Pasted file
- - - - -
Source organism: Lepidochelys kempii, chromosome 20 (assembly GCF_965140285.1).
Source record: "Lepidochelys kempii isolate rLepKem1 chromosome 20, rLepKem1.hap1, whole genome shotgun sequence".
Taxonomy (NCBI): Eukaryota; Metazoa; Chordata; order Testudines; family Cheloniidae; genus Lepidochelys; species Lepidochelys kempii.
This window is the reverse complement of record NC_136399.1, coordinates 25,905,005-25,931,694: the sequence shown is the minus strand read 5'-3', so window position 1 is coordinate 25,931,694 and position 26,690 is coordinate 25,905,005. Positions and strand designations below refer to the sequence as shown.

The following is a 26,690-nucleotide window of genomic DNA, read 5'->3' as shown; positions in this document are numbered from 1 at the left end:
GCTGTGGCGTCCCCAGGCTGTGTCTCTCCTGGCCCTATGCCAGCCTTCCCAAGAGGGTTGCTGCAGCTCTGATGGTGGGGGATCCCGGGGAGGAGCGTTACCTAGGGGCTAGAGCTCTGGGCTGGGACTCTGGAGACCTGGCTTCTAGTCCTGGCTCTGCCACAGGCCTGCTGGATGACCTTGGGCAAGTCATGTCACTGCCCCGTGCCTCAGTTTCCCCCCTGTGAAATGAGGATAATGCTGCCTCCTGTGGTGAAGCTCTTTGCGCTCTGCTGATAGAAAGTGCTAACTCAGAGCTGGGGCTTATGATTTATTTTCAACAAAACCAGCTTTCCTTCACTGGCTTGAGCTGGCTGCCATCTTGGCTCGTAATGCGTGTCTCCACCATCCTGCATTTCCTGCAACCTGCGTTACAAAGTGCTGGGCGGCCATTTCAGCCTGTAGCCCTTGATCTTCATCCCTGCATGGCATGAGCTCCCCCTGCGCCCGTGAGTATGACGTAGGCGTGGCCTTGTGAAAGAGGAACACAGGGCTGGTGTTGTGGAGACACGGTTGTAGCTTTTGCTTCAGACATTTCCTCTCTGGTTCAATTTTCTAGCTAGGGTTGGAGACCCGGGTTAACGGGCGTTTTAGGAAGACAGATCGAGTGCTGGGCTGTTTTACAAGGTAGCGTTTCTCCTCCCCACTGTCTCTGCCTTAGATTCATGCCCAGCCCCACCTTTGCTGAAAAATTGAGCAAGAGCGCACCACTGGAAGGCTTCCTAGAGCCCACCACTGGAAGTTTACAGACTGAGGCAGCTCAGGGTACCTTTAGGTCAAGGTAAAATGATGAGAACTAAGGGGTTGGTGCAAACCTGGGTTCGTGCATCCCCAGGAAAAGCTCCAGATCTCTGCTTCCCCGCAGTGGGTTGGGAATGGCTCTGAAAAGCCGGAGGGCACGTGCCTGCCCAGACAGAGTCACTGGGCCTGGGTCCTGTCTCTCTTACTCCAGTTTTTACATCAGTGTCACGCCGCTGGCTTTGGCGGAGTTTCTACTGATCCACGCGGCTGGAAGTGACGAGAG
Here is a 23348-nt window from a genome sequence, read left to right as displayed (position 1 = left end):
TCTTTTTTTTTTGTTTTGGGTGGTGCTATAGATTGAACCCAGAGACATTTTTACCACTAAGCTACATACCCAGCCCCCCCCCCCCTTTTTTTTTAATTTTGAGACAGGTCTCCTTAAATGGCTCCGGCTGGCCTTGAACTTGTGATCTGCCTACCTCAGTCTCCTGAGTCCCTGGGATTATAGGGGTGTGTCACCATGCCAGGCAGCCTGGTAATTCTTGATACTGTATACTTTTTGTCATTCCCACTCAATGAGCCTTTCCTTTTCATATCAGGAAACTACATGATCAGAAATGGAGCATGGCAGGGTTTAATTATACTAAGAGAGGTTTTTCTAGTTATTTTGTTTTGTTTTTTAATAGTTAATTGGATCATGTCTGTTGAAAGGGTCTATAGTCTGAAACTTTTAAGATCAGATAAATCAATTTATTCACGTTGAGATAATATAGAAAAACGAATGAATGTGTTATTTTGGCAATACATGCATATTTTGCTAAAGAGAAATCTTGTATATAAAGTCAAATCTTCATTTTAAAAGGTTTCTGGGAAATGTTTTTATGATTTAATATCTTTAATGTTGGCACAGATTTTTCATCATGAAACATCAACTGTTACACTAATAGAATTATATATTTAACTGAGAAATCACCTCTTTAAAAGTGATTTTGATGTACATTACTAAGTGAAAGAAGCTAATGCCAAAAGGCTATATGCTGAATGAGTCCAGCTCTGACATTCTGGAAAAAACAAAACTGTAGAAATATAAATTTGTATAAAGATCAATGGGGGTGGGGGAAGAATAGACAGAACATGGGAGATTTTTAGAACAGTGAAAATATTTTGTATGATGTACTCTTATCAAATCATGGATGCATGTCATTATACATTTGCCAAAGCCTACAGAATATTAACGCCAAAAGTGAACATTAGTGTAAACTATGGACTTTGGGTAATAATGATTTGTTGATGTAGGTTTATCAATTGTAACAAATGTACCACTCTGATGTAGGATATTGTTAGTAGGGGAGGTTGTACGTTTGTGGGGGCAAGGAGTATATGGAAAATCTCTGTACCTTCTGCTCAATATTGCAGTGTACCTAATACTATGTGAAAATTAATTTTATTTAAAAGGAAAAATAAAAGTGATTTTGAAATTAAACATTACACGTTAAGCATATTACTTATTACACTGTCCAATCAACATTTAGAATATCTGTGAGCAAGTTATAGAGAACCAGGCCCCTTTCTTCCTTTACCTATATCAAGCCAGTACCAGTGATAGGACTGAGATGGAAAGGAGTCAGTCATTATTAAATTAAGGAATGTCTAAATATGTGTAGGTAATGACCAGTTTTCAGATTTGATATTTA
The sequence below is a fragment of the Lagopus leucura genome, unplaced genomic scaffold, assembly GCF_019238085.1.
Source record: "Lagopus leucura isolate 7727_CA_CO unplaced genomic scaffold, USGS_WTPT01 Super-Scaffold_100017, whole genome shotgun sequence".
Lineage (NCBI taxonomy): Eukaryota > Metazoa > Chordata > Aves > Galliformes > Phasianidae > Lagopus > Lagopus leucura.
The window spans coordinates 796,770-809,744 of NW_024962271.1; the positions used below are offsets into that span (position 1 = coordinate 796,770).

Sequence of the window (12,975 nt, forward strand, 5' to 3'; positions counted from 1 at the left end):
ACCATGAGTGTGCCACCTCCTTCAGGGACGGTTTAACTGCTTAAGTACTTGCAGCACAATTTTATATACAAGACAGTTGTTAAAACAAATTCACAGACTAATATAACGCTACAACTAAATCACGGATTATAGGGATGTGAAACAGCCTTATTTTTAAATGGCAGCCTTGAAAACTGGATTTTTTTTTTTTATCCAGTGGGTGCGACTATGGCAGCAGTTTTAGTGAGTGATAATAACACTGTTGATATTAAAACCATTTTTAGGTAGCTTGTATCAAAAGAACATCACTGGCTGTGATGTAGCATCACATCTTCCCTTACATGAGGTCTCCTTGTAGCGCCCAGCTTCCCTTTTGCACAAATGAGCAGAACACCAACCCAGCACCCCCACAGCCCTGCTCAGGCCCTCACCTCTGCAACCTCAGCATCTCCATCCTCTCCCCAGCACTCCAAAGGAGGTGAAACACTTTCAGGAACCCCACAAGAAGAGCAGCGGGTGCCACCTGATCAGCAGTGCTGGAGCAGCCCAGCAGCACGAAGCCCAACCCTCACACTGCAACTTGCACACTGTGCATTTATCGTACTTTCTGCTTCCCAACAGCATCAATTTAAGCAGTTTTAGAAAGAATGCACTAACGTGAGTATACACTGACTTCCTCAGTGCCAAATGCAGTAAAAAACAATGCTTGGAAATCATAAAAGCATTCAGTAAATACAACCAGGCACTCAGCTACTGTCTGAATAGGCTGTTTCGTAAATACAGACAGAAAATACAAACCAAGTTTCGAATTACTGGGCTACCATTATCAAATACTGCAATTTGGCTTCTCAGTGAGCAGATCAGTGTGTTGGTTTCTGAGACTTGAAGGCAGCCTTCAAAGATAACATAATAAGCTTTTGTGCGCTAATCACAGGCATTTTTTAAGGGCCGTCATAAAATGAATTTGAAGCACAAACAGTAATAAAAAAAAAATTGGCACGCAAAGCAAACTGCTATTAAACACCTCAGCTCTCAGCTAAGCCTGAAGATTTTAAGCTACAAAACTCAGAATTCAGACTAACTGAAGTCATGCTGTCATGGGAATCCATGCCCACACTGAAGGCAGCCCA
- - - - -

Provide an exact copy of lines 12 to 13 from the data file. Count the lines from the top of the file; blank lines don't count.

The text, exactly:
The window spans coordinates 796,770-809,744 of NW_024962271.1; the positions used below are offsets into that span (position 1 = coordinate 796,770).

Sequence of the window (12,975 nt, forward strand, 5' to 3'; positions counted from 1 at the left end):